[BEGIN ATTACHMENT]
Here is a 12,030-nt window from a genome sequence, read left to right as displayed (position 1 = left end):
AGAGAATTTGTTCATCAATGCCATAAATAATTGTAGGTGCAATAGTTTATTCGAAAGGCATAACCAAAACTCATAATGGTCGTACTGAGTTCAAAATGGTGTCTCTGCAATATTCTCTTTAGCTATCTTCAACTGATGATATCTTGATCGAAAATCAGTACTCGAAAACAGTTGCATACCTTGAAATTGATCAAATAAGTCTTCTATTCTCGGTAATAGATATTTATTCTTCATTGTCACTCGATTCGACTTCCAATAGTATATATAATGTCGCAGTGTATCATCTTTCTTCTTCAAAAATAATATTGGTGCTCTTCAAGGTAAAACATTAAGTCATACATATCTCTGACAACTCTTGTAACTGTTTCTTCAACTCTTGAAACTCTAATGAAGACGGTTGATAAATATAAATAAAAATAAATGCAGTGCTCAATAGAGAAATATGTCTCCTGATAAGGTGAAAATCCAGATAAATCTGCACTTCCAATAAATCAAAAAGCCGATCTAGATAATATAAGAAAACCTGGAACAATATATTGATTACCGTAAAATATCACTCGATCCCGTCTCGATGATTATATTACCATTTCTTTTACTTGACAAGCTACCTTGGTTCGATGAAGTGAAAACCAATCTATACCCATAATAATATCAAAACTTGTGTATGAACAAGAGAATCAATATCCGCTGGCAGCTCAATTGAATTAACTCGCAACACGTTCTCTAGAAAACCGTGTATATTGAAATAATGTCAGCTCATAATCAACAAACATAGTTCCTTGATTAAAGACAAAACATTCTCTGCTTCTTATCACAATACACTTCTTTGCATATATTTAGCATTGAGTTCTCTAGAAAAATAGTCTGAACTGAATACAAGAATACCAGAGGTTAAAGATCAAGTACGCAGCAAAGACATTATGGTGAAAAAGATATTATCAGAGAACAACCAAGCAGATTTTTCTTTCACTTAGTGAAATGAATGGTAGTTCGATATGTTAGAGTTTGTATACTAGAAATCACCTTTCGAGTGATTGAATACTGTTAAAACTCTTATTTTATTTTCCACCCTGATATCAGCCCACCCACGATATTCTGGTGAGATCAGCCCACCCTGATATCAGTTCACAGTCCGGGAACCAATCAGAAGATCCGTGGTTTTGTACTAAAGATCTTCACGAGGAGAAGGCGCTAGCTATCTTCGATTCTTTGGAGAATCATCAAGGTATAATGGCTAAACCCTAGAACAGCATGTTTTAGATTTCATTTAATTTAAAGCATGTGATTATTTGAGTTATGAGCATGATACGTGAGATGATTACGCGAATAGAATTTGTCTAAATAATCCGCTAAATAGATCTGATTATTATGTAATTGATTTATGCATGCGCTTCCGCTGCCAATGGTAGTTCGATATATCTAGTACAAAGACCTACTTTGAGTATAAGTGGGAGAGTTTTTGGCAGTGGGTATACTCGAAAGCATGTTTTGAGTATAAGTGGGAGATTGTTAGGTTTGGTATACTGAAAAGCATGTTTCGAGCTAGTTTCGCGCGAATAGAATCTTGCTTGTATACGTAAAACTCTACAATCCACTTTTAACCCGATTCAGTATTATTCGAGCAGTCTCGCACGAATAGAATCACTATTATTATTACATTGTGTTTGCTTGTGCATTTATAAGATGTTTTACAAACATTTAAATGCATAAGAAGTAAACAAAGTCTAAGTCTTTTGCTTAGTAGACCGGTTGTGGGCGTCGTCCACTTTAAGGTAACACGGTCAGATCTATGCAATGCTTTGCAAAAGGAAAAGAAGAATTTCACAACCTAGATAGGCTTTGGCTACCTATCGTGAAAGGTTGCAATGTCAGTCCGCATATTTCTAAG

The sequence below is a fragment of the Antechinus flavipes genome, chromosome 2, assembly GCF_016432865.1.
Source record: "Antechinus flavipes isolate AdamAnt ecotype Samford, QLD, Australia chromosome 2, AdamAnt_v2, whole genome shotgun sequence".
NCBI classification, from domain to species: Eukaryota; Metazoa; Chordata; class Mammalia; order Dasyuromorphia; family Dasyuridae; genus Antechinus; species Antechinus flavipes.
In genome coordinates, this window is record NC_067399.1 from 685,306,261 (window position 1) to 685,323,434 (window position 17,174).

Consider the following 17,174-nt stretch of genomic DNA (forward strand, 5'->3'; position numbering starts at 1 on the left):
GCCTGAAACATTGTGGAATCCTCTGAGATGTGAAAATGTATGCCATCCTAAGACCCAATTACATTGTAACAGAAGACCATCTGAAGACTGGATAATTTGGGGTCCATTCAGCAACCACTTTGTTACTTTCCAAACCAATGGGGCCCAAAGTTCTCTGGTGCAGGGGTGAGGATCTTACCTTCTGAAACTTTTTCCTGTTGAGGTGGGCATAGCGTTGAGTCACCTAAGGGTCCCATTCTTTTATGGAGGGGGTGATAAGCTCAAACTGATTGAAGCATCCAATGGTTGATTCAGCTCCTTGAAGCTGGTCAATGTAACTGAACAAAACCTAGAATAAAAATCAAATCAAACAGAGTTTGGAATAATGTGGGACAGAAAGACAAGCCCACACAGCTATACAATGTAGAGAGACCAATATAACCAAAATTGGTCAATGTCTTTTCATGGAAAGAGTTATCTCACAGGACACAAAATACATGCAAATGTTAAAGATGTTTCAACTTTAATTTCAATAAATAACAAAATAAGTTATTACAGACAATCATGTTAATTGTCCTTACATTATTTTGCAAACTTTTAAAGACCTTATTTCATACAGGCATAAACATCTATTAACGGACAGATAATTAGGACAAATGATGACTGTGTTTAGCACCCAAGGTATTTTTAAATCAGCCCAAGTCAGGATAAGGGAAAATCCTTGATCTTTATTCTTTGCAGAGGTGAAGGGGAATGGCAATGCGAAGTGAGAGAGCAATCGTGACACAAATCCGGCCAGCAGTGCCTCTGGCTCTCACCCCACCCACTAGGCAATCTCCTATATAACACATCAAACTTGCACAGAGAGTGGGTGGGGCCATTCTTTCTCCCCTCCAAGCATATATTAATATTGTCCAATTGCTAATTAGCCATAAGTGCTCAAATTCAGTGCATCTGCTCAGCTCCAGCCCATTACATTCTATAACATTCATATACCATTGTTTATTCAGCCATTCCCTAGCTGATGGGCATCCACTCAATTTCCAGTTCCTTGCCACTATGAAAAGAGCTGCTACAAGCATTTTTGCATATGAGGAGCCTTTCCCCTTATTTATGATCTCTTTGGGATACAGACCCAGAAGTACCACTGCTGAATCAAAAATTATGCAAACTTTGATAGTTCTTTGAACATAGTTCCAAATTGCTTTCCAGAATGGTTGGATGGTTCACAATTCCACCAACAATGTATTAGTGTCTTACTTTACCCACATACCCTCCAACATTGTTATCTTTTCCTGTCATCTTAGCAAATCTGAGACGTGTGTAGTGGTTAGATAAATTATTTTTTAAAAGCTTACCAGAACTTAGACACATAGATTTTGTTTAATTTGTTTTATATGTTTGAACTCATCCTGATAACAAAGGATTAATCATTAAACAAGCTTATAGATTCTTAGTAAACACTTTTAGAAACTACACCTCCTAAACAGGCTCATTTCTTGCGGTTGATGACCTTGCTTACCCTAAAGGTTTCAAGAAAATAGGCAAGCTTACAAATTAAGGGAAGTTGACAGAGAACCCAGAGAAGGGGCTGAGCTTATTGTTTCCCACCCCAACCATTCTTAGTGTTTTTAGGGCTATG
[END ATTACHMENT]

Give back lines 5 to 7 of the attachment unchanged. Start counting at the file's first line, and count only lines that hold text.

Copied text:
NCBI classification, from domain to species: Eukaryota; Metazoa; Chordata; class Mammalia; order Dasyuromorphia; family Dasyuridae; genus Antechinus; species Antechinus flavipes.
In genome coordinates, this window is record NC_067399.1 from 685,306,261 (window position 1) to 685,323,434 (window position 17,174).

Consider the following 17,174-nt stretch of genomic DNA (forward strand, 5'->3'; position numbering starts at 1 on the left):